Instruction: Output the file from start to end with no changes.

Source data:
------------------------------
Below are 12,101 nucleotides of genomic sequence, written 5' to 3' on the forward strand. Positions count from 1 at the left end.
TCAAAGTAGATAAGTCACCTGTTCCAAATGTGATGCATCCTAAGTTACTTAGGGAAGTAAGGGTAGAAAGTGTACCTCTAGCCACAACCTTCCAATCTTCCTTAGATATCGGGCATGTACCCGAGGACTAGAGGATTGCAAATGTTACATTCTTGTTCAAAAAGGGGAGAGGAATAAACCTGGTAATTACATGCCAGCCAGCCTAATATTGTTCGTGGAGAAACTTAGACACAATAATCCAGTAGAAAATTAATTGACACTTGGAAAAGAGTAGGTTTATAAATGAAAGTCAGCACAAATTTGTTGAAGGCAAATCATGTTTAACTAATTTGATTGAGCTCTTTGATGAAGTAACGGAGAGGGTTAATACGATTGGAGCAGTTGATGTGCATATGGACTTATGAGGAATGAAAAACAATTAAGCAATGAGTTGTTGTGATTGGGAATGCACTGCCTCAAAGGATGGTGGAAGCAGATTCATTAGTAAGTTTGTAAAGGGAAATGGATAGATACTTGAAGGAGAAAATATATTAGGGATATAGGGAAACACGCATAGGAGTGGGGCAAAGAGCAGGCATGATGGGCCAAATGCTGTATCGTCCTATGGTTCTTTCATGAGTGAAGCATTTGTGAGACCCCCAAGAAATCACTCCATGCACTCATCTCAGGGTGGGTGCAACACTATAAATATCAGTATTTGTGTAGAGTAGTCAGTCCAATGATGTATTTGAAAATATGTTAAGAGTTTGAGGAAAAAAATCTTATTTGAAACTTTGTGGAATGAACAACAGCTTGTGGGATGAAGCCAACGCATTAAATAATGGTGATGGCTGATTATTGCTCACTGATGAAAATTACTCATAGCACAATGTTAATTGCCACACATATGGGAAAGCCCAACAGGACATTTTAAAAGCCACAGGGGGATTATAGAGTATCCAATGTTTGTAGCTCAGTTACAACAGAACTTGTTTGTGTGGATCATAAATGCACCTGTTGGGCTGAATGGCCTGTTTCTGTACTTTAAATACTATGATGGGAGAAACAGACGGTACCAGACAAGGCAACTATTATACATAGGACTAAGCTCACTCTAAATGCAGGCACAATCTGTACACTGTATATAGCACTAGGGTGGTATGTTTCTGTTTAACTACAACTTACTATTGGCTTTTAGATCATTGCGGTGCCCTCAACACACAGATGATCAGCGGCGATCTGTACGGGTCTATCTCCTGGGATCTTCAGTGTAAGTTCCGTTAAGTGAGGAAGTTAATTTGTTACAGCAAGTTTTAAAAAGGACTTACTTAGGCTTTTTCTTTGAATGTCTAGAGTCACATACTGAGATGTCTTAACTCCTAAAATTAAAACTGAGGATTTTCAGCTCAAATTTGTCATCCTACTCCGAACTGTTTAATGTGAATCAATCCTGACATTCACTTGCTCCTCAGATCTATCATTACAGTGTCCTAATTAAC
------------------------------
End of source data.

Below are 12,101 nucleotides of genomic sequence, written 5' to 3' on the forward strand. Positions count from 1 at the left end.
TCAAAGTAGATAAGTCACCTGTTCCAAATGTGATGCATCCTAAGTTACTTAGGGAAGTAAGGGTAGAAAGTGTACCTCTAGCCACAACCTTCCAATCTTCCTTAGATATCGGGCATGTACCCGAGGACTAGAGGATTGCAAATGTTACATTCTTGTTCAAAAAGGGGAGAGGAATAAACCTGGTAATTACATGCCAGCCAGCCTAATATTGTTCGTGGAGAAACTTAGACACAATAATCCAGTAGAAAATTAATTGACACTTGGAAAAGAGTAGGTTTATAAATGAAAGTCAGCACAAATTTGTTGAAGGCAAATCATGTTTAACTAATTTGATTGAGCTCTTTGATGAAGTAACGGAGAGGGTTAATACGATTGGAGCAGTTGATGTGCATATGGACTTATGAGGAATGAAAAACAATTAAGCAATGAGTTGTTGTGATTGGGAATGCACTGCCTCAAAGGATGGTGGAAGCAGATTCATTAGTAAGTTTGTAAAGGGAAATGGATAGATACTTGAAGGAGAAAATATATTAGGGATATAGGGAAACACGCATAGGAGTGGGGCAAAGAGCAGGCATGATGGGCCAAATGCTGTATCGTCCTATGGTTCTTTCATGAGTGAAGCATTTGTGAGACCCCCAAGAAATCACTCCATGCACTCATCTCAGGGTGGGTGCAACACTATAAATATCAGTATTTGTGTAGAGTAGTCAGTCCAATGATGTATTTGAAAATATGTTAAGAGTTTGAGGAAAAAAATCTTATTTGAAACTTTGTGGAATGAACAACAGCTTGTGGGATGAAGCCAACGCATTAAATAATGGTGATGGCTGATTATTGCTCACTGATGAAAATTACTCATAGCACAATGTTAATTGCCACACATATGGGAAAGCCCAACAGGACATTTTAAAAGCCACAGGGGGATTATAGAGTATCCAATGTTTGTAGCTCAGTTACAACAGAACTTGTTTGTGTGGATCATAAATGCACCTGTTGGGCTGAATGGCCTGTTTCTGTACTTTAAATACTATGATGGGAGAAACAGACGGTACCAGACAAGGCAACTATTATACATAGGACTAAGCTCACTCTAAATGCAGGCACAATCTGTACACTGTATATAGCACTAGGGTGGTATGTTTCTGTTTAACTACAACTTACTATTGGCTTTTAGATCATTGCGGTGCCCTCAACACACAGATGATCAGCGGCGATCTGTACGGGTCTATCTCCTGGGATCTTCAGTGTAAGTTCCGTTAAGTGAGGAAGTTAATTTGTTACAGCAAGTTTTAAAAAGGACTTACTTAGGCTTTTTCTTTGAATGTCTAGAGTCACATACTGAGATGTCTTAACTCCTAAAATTAAAACTGAGGATTTTCAGCTCAAATTTGTCATCCTACTCCGAACTGTTTAATGTGAATCAATCCTGACATTCACTTGCTCCTCAGATCTATCATTACAGTGTCCTAATTAAC